The simple act of enjoying a work of art can be just what the doctor ordered. The University of Michigan Health System in Ann Arbor has an “Art Cart” program, a kind of lending library of framed poster art. Volunteers go room to room allowing patients to select artwork that connects with them personally to hang on their walls.
As an artist, Barbara Prey says, “It’s very touching to see how your work is used in ways you just don’t know. And it’s rewarding to know I’ve done something that’s made someone’s life a little better.”
Trying to figure out what art is the right prescription for health and healing is, as you might expect, in the eye of the beholder. One man’s Norman Rockwell is another man’s Jackson Pollock.
The_Simple_Life.jpgBauer says landscape scenes have shown promise in studies. “We’re wired to enjoy nature.” According to Bauer, patients in hospital rooms that face woods and trees do better than those in rooms facing, say, a brick wall, which explains why so many medical offices and hospitals are adorned with pictures of the great outdoors. “If you’re going to have a tube placed in your stomach, a fairly uncomfortable procedure, and you can stare at a beautiful scene of a mountain or an ocean, it reduces stress and makes the procedure easier,” Bauer says.
For some, familiar images can spark an emotional connection and release a memory that generates positive feelings. Others get that reassurance by staring at pictures of large color fields or religious iconography.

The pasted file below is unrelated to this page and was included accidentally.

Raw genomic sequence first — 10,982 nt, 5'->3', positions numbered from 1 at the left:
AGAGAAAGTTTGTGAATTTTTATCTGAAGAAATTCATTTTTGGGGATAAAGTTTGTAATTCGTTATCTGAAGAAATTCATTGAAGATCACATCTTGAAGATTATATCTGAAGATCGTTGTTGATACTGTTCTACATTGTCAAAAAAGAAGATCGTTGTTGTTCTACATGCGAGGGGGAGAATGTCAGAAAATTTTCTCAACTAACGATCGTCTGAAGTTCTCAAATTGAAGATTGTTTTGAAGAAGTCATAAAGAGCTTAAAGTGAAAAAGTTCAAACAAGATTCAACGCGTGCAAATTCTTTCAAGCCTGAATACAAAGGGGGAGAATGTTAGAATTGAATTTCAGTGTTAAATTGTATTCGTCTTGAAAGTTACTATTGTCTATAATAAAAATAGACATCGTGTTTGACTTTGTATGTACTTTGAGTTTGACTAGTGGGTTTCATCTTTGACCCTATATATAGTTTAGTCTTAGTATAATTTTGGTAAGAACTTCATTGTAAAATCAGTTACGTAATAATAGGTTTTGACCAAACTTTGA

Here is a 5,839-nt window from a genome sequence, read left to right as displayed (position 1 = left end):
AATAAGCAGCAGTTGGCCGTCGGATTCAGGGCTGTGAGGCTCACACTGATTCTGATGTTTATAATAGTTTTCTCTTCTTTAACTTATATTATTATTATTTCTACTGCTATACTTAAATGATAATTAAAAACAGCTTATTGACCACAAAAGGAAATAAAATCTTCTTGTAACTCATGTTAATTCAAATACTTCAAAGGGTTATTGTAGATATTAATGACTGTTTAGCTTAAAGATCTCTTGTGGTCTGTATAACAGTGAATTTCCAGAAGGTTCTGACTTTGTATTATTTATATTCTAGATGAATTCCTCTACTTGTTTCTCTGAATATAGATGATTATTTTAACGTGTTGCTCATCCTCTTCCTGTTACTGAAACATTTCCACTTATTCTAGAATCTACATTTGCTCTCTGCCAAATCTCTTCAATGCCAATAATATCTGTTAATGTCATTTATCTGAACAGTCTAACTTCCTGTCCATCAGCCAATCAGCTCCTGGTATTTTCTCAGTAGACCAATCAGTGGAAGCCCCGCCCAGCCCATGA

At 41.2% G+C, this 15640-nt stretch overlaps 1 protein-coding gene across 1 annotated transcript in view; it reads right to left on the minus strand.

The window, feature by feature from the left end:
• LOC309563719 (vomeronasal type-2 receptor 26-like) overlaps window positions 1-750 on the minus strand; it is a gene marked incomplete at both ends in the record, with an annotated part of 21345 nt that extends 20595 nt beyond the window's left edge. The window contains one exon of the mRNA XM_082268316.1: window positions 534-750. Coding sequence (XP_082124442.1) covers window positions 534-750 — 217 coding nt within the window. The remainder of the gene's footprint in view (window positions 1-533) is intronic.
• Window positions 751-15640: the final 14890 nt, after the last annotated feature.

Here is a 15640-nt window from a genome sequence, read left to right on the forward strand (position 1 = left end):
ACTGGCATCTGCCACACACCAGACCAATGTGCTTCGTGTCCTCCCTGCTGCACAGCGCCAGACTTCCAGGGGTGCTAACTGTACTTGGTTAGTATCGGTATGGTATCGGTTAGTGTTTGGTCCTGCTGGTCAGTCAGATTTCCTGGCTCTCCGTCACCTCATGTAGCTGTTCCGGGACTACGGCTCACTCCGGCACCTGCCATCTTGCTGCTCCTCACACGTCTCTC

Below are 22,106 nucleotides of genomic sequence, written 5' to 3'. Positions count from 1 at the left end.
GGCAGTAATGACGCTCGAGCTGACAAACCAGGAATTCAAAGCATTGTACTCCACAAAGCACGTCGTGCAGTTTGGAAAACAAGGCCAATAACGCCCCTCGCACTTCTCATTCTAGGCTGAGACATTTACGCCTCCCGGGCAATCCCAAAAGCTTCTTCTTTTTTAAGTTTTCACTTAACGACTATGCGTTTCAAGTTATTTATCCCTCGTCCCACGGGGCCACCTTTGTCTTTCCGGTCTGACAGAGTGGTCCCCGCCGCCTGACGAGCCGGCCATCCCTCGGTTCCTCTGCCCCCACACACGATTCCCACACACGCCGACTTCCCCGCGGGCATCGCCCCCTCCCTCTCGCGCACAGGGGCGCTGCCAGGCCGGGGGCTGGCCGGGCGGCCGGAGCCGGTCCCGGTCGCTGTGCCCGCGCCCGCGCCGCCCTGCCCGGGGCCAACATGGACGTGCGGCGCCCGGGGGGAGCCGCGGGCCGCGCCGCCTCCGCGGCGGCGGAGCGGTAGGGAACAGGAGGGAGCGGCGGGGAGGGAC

“Art-making or the act of creating involves every single part of the brain,” says art therapist Elizabeth Cockey of Levindale Hebrew Geriatric Center in Baltimore and author of the memoir Drawn from Memory (2007). “It stimulates our neurology, and that feels good.”
Cockey ticks off a list of restorative benefits she’s seen as a result of her work, even in her lowest functioning patients: alleviation of depression, enhanced hand-eye coordination, improved motor coordination leading to more independence, and the restoration of self-esteem. When individuals engage in art-making, they realize, “there’s more to life than their own circumstances.”
Hewlett_House.jpgHer experience is backed up by a report released by the National Endowment for the Arts on the impact of arts programs on older Americans. The study found that seniors who participate in weekly arts programs reported better health, fewer doctor visits, and less medication usage than those who don’t.
Julie Gant is an art therapist who works with patients at the other end of the spectrum at St. Louis Children’s Hospital. Art is used to help kids as young as two and three offset hopelessness. “There are so many things kids don’t have choices about — surgery, medical procedures, even blood pressure takings — that getting the chance to make choices instead of passively lying in bed counteracts feeling of helplessness,” she says. The choices may be as simple as what colors to select or what materials to use, but if youngsters can pick up a pencil or a crayon, they can take an active role in creating. “It’s a chance for them to make choices in an environment where their choices are limited.”
Art is such a natural part of kids’ lives that it helps normalize their strange and difficult surroundings and distract them from pain or side effects of medication. Gant says that for youngsters who haven’t had a chance to process what’s happened to them, art can help stave off post-traumatic stress syndrome and other related woes. “Art helps them make sense of their situation.” What’s more, it’s a vehicle to communicate emotions they may not be able to articulate. Drawing something might be easier for a first-grader than talking about it.
In the meantime, Eileen McCarthy says she is winning her battle with cancer. “I would not have gotten through this without the art course at Hewlett House. Art has helped as much as any medication.”
That’s no surprise to folks like Elizabeth Cockey. “The truth is, art makes you better. It doesn’t happen overnight. And not everybody is going to get better in the same way or in the same time frame. But it will happen.”